June 29th, 2007
.. Burlingame here I come!
Tomorrow, me and a group of friendly coworkers will do our best for the team and be standing in line, like thousands of other Americans and be trying to buy an iPhone. Actually I have to buy two. One for me and one for a coworker of mine, who was nice enough to cover an interview for me, but only if I get him an iPhone. Why do I think he’s getting the better end of the deal? hm…
Anyways, after a little bit of thinking about location (at&t stores? naaa… boring, Apple Store Palo Alto? naaa… the lines would be insane, because Steve J might show up, San Fran? same story…). So finally we decided on visiting one of the lesser frequented stores in the Bay Area, namely the Burlingame one. Let’s hope there won’t be 100s of people already ahead of us, when we’re meeting there at 11am tomorrow.
I am thinking of doing live blogging from there and send out photos updates during the day. So, stay tuned for more!
May 15th, 2007
Driving down on 101 South (near the University Avenue exit in Palo Alto) a cute little billboard sign from our colleagues of Yahoo! awaits you.
I’m wondering who they actually try to reach with this. The billboard is placed against traffic on the leftmost side of an 8-lane grade seperated highway and partially obstructed by bushes and poles, but hey – whatever spreads the mobile word is good for everyone, I think.
I won’t actually comment on the accuracy of their billboard statement. I’ll just quote Wired:
“Yahoo jumps ahead of Google on mobile phone search [Reuters]
Cleverly phrased to sound like a market share story, it isn’t. It’s just one of those weird “news” stories that takes a jolly, light-hearted editorial tone, like a sports report, because the writer knows he’s just writing a fluffy marketing piece. Here, it’s about a new search app for mobiles, with which Yahoo vaults ahead of Google by delivering relevant answers, after making strides in recent months. Yahoo’s service serves up a list of actual information and flickr images (surely the only kind!). That the whole thing plasters your phone with ads is left to the penultimate graf.”
April 25th, 2007
Eric Schmidt, CEO of Google, emphasizing the importance of Mobile for the company at this spring’s Web 2.0 Expo in San Francisco. “Mobile, mobile, mobile” were the words of him this week when asked what technologies are most intriguing. “The biggest growth areas are clearly within the mobile space,” Schmidt said during a Q&A session with John Batelle.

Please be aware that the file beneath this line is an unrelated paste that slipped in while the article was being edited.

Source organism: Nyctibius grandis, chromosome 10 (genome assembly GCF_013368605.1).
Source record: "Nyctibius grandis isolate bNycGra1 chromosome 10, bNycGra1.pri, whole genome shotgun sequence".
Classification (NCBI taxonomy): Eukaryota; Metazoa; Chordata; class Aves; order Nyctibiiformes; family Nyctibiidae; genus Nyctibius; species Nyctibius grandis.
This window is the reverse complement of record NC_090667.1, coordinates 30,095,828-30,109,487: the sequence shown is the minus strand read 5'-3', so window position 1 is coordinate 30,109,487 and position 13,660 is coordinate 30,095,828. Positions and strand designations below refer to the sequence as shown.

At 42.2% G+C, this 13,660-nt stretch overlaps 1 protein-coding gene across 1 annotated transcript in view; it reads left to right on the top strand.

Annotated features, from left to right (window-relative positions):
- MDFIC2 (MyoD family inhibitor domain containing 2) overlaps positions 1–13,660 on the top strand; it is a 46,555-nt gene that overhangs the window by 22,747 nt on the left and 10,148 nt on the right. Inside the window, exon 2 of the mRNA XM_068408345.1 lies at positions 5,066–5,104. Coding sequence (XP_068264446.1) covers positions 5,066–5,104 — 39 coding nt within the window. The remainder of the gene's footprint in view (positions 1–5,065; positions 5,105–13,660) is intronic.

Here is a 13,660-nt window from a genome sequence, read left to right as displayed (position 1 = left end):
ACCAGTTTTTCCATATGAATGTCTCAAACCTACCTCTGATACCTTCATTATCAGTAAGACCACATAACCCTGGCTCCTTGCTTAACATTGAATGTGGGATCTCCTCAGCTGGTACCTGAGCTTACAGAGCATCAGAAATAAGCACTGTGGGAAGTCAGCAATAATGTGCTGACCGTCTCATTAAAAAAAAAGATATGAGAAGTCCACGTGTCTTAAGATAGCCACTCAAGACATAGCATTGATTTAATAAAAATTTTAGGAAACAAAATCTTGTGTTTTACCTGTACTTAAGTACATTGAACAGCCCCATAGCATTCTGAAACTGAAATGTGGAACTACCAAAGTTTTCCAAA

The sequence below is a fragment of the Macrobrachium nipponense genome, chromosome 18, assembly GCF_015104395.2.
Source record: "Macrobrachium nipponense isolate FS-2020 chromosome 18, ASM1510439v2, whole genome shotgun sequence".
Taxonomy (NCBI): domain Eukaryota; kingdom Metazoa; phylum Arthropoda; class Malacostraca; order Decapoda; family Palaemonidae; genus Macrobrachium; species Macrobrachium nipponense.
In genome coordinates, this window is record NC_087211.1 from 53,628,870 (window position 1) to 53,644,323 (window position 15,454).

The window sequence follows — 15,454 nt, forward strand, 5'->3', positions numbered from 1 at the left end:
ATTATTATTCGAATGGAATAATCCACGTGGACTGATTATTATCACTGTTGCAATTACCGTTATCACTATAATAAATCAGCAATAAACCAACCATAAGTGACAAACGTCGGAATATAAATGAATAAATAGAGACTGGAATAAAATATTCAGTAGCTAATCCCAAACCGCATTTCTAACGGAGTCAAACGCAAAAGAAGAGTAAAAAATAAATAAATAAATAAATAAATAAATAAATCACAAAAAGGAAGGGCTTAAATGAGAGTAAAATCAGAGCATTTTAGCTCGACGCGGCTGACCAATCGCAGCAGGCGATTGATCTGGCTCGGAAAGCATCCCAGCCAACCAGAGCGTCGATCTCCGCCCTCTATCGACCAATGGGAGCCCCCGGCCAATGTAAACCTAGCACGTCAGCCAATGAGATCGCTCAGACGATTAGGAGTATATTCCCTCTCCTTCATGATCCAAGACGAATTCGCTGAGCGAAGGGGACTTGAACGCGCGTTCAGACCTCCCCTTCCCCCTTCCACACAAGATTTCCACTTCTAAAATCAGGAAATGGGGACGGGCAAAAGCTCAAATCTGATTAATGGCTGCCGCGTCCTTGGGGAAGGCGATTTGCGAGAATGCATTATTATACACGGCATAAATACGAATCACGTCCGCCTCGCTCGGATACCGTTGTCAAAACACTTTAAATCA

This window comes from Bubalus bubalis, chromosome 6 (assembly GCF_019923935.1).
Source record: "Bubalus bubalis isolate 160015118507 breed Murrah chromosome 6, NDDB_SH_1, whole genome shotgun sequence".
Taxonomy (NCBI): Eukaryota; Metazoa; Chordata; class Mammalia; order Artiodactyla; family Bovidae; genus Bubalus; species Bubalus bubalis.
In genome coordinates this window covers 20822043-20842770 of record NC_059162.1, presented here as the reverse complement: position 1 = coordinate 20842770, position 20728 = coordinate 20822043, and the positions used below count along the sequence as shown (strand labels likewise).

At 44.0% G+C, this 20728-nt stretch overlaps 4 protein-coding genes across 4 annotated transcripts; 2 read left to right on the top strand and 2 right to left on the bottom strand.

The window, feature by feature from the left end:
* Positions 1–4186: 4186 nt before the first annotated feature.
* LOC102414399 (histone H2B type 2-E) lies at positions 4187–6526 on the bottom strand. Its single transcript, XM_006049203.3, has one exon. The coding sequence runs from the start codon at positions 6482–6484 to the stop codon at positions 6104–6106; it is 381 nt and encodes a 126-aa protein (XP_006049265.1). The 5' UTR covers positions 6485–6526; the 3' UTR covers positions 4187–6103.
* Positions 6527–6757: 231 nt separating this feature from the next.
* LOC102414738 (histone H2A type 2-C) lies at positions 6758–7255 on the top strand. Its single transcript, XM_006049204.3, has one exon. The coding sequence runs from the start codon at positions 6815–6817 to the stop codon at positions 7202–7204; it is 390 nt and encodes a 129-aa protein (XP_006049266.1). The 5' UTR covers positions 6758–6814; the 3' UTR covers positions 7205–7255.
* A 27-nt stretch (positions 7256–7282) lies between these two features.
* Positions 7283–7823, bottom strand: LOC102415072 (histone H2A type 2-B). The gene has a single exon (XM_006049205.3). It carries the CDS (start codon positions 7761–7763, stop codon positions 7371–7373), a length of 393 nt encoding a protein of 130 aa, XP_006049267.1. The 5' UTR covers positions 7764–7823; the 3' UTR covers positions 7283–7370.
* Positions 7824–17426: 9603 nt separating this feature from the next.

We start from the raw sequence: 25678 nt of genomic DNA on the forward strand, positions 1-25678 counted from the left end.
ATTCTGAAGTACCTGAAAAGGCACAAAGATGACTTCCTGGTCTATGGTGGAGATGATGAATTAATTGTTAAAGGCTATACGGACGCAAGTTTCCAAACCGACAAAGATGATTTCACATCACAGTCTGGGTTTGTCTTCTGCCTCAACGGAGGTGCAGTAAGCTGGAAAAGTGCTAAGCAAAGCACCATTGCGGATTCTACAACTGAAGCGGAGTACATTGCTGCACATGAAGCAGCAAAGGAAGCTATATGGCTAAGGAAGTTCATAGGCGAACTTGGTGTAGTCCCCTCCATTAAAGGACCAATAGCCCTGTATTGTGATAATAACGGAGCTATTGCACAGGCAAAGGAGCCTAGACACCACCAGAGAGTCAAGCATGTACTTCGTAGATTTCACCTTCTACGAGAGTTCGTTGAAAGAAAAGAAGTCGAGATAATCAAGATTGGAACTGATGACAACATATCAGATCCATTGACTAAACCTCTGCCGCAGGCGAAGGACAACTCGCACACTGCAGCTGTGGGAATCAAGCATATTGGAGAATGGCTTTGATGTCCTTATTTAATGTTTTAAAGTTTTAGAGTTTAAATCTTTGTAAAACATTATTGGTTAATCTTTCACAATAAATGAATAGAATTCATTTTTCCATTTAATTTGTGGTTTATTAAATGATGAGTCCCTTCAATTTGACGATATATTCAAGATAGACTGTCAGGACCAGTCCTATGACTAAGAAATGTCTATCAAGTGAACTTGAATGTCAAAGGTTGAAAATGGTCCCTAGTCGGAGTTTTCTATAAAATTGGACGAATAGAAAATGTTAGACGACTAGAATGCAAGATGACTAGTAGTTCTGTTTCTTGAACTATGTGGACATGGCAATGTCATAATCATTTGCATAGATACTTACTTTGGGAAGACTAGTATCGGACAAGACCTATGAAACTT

The interesting full conference video can be found over at our friends of Youtube here .
April 22nd, 2007
Urgh – you know how these things go… So you promise yourself to keep up the
What else has kept me busy at Google?
– At the end of March, we launched our new mobile search experience in the US. Right now you have to click on a promo link to get to it after going to google.com on your mobile device, but this will change in the next few days and our new mobile search experience will go live as default for everyone. We’ve been building and testing it for quite a while and really do think it’s a superior solution to search on your mobile phone. Not only are those pesky radio buttons gone (are you looking for Web or Mobile Web results??), but you can also add modules such as weather or news directly onto your Google homepage and rest assured you’ll be getting the most relevant results to your query – regardless of the query type.
– Gmail has launched in 10 more languages, namely Dutch, Danish, Swedish, Norwegian, Finnish, Portuguese (BR), Polish, Russian and (yay!) Turkish. Cok guzel!
– I was at Youtube for the first time last week. It was really cool see their still-existing startup mentality and a welcome change to the nice and cushy Google-I’ll-cater-awesome-lunch-for-you-type of my daily work. Youtube is doing really cool things in Mobile (e.g. see Verizon and Vodafone, as well as Nokia’s mobile Youtube solutions) and have even greater things in the pipeline.
I even went go-karting with one of their PMs, who – btw – beat me by lengths. Of course I kept blaming my go-kart, which had serious performance problems… er… right.. – Tons of other things that I now forgot. Geez, I’m getting old…
March 23rd, 2007
So, tomorrow I’ll be leaving to Orlando. Running from Tuesday through Thursday, our team at Google Mobile will have a booth (#787) to show off our range of mobile products: from SMS, to Search, News, Maps and Gmail.
Say hi when you see me there!